Cage egg phase-out timeline ‘unachievable’, WA peak body says

Headshot of Adam Poulsen
Adam PoulsenCountryman
Battery hens account for about 35 to 40 per cent of all egg production in WA.
Camera IconBattery hens account for about 35 to 40 per cent of all egg production in WA. Credit: Wayne Taylor/Fairfax

A plan to phase out cage eggs in WA within 10-years is “unobtainable, unachievable and unaffordable” according to the head of the State’s peak body for commercial egg producers.

The controversial plan was outlined in the new Australian Animal Welfare Standards and Guidelines for Poultry, which aim to improve animal welfare and provide nationally consistent regulation.

The standards — which are voluntary, and up to each State and Territory to adopt — include a proposal for conventional battery hen cages to be phased out within 15 years.

WA Agriculture Minister Alannah MacTiernan, who has welcomed the proposal, recently told Countryman a 10-year phase out would be “more credible”.

Commercial Egg Producers Association of WA president Ian Wilson, pictured, says industry needs more time to adjust to a planned ban on cage eggs.
Camera IconCommercial Egg Producers Association of WA president Ian Wilson, pictured, says industry needs more time to adjust to a planned ban on cage eggs. Credit: Simon Santi/The West Australian

But Commercial Egg Producers Association of WA president Ian Wilson said industry was pushing for a 2046 deadline, and would seek compensation from the Government to help with the restructuring process if the phase-out occurred any earlier.

“More discussions are needed but the 10 years that’s being proposed is unobtainable, unachievable and unaffordable,” he said.

“We’ve already got a situation of empty shelves in the supermarkets, and to take away all the cage eggs over time, without any assistance to build new facilities, is going to be catastrophic for consumers.”

Mr Wilson said CEPWA was committed to working constructively with Ms MacTiernan, with whom he had held “preliminary discussions”, to “come to a better understanding of the impact and ramifications of any decision”.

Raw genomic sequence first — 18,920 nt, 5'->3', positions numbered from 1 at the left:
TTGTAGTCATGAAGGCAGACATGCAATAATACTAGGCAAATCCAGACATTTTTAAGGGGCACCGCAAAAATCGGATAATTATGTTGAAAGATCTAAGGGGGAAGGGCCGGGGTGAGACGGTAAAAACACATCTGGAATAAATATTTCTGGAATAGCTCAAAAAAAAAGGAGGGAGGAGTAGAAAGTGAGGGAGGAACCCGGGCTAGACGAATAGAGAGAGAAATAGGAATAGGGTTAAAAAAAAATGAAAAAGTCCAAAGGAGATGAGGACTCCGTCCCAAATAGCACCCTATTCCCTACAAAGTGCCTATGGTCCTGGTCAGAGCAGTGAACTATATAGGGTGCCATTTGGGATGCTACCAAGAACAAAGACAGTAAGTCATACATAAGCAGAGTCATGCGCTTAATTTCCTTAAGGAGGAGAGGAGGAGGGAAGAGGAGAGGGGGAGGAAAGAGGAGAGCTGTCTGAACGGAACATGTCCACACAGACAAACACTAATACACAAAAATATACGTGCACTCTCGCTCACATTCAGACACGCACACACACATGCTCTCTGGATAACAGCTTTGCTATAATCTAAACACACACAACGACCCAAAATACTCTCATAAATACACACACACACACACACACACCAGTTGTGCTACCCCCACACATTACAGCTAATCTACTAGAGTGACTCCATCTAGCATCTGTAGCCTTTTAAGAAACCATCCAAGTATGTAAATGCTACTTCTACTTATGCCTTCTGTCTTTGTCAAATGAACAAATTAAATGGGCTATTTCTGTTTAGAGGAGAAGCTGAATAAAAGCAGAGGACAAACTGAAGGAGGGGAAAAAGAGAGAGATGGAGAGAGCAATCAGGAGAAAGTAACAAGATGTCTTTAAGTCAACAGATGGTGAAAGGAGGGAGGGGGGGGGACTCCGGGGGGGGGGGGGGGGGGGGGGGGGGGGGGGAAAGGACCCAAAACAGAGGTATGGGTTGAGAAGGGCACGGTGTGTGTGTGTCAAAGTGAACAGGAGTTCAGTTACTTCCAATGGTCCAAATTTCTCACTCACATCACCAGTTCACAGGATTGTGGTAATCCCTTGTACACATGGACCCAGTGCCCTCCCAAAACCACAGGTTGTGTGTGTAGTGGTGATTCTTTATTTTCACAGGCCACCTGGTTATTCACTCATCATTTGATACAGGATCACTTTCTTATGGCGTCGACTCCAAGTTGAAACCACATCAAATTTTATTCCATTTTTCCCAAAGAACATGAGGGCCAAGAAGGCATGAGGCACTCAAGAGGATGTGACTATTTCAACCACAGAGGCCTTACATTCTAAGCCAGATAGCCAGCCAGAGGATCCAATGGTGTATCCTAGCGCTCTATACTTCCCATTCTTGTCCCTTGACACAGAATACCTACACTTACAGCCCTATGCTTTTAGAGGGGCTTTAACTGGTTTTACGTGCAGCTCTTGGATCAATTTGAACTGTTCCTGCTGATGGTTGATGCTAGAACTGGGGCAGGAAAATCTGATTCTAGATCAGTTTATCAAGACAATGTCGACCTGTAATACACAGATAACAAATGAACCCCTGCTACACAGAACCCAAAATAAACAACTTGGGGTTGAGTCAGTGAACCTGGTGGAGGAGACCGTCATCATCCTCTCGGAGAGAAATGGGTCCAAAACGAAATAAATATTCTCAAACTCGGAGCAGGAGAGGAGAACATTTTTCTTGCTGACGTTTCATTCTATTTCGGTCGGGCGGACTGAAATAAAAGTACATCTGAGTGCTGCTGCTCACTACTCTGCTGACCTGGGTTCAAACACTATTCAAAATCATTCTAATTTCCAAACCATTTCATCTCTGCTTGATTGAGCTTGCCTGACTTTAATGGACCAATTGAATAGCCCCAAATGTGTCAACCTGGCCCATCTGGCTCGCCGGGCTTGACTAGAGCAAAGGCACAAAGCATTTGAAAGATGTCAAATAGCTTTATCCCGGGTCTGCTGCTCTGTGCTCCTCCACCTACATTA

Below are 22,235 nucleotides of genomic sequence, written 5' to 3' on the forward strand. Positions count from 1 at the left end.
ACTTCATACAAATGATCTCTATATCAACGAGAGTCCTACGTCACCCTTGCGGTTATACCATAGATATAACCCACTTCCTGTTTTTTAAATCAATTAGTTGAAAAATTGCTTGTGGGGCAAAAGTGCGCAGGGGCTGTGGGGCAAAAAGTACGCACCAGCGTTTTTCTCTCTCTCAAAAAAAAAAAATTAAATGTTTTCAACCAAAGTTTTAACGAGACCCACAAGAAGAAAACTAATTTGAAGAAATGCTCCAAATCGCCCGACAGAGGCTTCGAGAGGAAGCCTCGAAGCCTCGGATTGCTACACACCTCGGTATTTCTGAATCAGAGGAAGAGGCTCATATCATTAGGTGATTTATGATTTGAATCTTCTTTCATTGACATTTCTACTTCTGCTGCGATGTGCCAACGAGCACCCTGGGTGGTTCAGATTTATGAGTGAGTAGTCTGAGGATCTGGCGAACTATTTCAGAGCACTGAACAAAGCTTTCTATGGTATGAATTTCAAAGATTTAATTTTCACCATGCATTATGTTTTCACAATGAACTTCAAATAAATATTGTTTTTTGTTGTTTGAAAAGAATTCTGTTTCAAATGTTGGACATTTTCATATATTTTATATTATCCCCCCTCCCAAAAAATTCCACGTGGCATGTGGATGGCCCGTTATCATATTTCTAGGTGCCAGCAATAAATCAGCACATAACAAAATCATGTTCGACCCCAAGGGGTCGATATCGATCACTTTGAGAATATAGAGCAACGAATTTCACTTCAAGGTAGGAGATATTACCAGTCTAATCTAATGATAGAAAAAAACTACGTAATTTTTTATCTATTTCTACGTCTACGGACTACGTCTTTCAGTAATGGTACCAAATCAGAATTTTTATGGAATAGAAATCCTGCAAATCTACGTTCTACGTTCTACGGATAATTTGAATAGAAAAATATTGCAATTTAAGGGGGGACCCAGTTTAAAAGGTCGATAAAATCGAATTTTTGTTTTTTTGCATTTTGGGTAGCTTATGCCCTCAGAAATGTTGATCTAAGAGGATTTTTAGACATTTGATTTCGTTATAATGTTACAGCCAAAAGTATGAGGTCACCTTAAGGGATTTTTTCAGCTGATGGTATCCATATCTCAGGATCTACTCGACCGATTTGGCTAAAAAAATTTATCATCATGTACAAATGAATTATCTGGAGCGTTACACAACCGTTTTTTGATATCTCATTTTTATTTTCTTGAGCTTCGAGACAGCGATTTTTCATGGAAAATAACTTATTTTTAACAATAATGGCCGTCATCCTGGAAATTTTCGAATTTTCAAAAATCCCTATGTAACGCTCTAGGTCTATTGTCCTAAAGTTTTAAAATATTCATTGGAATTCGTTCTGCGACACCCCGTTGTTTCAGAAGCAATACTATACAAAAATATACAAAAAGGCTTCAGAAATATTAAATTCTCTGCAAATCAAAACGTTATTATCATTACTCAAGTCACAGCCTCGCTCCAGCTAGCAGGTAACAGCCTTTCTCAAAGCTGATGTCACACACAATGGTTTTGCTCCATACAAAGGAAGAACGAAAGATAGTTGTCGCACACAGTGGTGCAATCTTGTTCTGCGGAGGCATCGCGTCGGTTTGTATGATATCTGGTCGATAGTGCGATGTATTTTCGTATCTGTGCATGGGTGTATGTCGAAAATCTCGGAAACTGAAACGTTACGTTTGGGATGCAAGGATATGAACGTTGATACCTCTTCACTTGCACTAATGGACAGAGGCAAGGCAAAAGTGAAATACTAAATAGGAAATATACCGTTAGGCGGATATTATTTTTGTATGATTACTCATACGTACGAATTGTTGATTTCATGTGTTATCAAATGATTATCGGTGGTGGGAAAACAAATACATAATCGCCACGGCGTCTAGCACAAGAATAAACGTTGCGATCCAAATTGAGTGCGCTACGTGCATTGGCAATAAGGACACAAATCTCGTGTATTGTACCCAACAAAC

He estimated about 35 to 40 per cent of eggs produced in WA were laid by battery hens.

“We’ve seen no evidence of any cage eggs being left on the shelves when there’s a shortage, so consumers are happy to take them when there’s no alternative,” he said.

Debate over the proposal — revealed on August 19 — has been heating up in recent weeks, with the Opposition demanding the State Government clarify how and when a phase-out would be implemented in WA.

Shadow Agriculture Minister Colin de Grussa said it was vital WA producers were “not lumped with a national system blind to local nuance”.

If implemented without “proper consideration of the specific circumstances of WA’s egg industry”, he said a phase-out could “severely impact” the financial viability of poultry farms.

“The McGowan Government needs to be clear about how and when it proposes to transition to the new standards, and how it will ensure they are fit for the WA industry,” Mr de Grussa said.

“It is difficult for producers to plan ahead and ensure the viability of their businesses if the McGowan Government is not transparent with them about the future of their industry.”

Eggs in cartons. Simon Santi
Camera IconEggs in cartons. Simon Santi Credit: Simon Santi/The West Australian

Speaking in parliament last week, Ms MacTiernan said DPIRD was working with CEPWA to ascertain how many WA producers would be affected, what the transition would look like, and how much it would cost.

“The Standards call for a phase out of conventional chicken cages by 2032 for all cages installed before 2012, through to 2036 for all cages installed after 2014,” she said.

“We know the vast majority of the conventional cages being used in WA were installed well before 2012 and will therefore need to be phased out by 2032 under the new Standards.”

Ms MacTiernan said the transition away from caged egg production was already underway, with Australian Bureau of Statistics data from WA showing a decline from 58 per cent of the industry in 2015-16 to 36 per cent in 2021-22.

“And we know the large supermarket chains have commenced the process of phasing out caged eggs, with more planned by 2025,” she said.

Mr de Grussa said the planned phase-out presented a “huge challenge” for WA egg producers, who were already dealing with “critical workforce shortages and rising input costs”.

He also called on the Government to “come clean” with consumers on the price rises and supply challenges a cage egg ban would cause.

“Despite a long-term shift away from caged eggs to free range products, there are still a large number of WA families and businesses who rely on caged eggs to provide a cost-effective protein source,” Mr de Grussa said.

The new standards were approved by an independent panel appointed by then Federal Agriculture Minister Bridget McKenzie and all State and Territory counterparts in October 2019.

State and Territory agriculture ministers are expected to meet with Federal counterpart Murray Watt early next year to discuss next steps.

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